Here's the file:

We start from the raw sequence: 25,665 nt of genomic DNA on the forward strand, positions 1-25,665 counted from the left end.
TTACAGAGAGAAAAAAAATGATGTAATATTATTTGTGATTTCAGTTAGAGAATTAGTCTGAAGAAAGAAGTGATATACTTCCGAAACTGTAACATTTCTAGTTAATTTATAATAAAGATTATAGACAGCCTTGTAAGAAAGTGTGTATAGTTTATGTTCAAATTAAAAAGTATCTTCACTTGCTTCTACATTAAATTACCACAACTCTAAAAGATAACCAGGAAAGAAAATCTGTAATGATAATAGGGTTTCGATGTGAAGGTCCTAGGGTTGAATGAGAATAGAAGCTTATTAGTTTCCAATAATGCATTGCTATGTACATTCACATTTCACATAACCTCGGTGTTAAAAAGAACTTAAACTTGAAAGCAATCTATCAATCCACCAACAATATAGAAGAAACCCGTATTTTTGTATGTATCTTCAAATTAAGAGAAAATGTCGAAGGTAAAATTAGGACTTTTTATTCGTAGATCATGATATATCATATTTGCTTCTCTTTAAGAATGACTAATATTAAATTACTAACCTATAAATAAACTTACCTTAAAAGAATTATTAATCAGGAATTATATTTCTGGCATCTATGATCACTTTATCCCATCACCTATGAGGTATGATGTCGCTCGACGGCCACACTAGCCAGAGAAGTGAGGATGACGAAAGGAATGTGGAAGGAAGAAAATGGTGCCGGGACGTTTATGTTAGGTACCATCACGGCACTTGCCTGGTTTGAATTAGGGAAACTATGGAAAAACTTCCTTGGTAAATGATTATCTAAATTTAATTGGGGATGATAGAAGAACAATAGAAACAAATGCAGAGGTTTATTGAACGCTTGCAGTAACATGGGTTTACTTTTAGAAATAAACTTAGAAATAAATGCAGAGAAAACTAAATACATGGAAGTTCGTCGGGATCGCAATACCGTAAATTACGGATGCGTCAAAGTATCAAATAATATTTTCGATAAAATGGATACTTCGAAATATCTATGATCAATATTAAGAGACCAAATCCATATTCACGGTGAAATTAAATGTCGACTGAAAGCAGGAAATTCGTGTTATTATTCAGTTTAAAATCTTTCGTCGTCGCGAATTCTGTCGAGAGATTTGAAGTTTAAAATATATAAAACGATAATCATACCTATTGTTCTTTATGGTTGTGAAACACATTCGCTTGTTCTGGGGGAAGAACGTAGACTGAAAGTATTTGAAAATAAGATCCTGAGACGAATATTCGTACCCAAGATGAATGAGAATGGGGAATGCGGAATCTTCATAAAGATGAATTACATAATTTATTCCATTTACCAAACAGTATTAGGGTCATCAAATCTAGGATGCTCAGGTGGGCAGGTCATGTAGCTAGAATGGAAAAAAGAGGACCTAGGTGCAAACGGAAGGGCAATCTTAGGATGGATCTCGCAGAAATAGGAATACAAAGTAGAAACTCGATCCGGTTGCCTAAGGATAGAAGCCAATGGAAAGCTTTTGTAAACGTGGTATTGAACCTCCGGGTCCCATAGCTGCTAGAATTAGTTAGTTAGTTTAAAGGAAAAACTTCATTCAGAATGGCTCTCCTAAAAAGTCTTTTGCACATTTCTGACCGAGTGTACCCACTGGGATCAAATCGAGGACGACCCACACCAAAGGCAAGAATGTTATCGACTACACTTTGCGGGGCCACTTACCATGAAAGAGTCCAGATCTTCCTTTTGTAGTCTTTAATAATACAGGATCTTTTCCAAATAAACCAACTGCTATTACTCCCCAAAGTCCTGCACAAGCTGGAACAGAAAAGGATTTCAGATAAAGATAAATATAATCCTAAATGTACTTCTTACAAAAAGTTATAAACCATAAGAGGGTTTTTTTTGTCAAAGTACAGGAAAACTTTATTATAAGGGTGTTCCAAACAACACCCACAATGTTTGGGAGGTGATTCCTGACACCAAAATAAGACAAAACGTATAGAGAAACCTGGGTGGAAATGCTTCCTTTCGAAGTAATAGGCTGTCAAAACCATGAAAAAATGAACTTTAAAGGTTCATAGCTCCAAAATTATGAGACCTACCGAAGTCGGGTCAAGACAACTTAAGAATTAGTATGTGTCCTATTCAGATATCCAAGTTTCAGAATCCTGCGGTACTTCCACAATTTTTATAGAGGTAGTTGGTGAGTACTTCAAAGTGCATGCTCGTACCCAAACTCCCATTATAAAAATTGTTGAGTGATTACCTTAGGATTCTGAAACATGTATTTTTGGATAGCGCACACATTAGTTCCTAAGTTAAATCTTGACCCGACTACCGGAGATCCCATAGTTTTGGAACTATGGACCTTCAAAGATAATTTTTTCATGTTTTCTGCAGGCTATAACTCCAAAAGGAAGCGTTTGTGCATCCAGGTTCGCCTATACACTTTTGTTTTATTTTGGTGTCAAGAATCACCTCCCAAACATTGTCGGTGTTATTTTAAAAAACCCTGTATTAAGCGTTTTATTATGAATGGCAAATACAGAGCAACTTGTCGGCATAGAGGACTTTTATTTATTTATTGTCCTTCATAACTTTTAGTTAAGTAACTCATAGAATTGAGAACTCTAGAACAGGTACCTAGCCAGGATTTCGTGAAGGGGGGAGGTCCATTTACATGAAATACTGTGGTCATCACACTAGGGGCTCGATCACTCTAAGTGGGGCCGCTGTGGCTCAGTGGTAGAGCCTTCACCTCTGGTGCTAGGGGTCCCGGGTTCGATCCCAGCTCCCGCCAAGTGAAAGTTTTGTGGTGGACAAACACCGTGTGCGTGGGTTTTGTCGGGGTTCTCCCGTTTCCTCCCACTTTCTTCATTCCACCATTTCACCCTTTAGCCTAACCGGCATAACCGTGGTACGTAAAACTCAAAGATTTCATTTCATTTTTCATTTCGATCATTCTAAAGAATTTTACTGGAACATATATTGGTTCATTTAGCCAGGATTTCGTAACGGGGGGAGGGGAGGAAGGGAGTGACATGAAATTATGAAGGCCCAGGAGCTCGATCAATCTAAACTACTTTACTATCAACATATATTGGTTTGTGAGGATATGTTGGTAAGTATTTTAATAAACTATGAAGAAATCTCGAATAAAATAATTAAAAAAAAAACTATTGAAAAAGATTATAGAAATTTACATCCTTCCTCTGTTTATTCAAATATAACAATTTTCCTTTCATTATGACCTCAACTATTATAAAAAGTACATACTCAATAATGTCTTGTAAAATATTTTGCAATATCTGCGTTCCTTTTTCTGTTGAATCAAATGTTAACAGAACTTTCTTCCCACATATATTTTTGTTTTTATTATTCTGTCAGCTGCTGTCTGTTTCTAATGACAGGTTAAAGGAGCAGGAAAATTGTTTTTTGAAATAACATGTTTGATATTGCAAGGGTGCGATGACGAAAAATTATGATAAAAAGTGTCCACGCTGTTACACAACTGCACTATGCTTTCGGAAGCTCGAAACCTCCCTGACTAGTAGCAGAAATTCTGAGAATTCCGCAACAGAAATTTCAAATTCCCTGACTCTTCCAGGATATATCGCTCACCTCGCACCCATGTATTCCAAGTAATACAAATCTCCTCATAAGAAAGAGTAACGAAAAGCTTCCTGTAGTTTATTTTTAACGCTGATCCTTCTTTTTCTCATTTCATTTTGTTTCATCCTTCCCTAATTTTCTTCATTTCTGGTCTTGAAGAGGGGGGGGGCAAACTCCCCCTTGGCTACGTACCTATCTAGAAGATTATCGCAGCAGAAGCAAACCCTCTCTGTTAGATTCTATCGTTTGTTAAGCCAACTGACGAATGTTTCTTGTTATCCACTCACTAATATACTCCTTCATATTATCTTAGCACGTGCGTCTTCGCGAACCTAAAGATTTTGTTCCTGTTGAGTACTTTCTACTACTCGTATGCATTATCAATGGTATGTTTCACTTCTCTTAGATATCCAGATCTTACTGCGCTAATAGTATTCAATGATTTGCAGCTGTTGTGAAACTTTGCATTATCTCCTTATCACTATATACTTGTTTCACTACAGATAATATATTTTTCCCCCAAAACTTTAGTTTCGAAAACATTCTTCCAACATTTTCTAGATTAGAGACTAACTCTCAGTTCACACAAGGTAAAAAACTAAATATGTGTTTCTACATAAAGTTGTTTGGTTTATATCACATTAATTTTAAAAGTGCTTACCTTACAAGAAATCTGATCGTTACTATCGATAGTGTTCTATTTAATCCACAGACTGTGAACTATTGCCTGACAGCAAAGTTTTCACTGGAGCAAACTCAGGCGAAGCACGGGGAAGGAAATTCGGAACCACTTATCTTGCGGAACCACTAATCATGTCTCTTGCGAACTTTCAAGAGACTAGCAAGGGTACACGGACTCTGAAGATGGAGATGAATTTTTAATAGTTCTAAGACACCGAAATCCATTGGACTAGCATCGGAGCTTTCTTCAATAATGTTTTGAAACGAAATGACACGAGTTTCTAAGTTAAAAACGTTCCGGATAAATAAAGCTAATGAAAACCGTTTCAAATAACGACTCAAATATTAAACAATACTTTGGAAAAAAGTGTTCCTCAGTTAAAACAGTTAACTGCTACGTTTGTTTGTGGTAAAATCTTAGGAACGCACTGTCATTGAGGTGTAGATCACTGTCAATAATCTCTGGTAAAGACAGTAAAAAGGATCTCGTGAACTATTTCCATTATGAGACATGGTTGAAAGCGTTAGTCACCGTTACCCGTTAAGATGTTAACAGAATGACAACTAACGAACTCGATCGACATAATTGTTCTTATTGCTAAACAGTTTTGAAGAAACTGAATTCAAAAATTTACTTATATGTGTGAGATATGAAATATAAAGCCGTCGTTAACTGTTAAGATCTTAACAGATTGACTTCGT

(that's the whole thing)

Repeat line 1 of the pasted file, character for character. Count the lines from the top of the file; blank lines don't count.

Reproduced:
We start from the raw sequence: 25,665 nt of genomic DNA on the forward strand, positions 1-25,665 counted from the left end.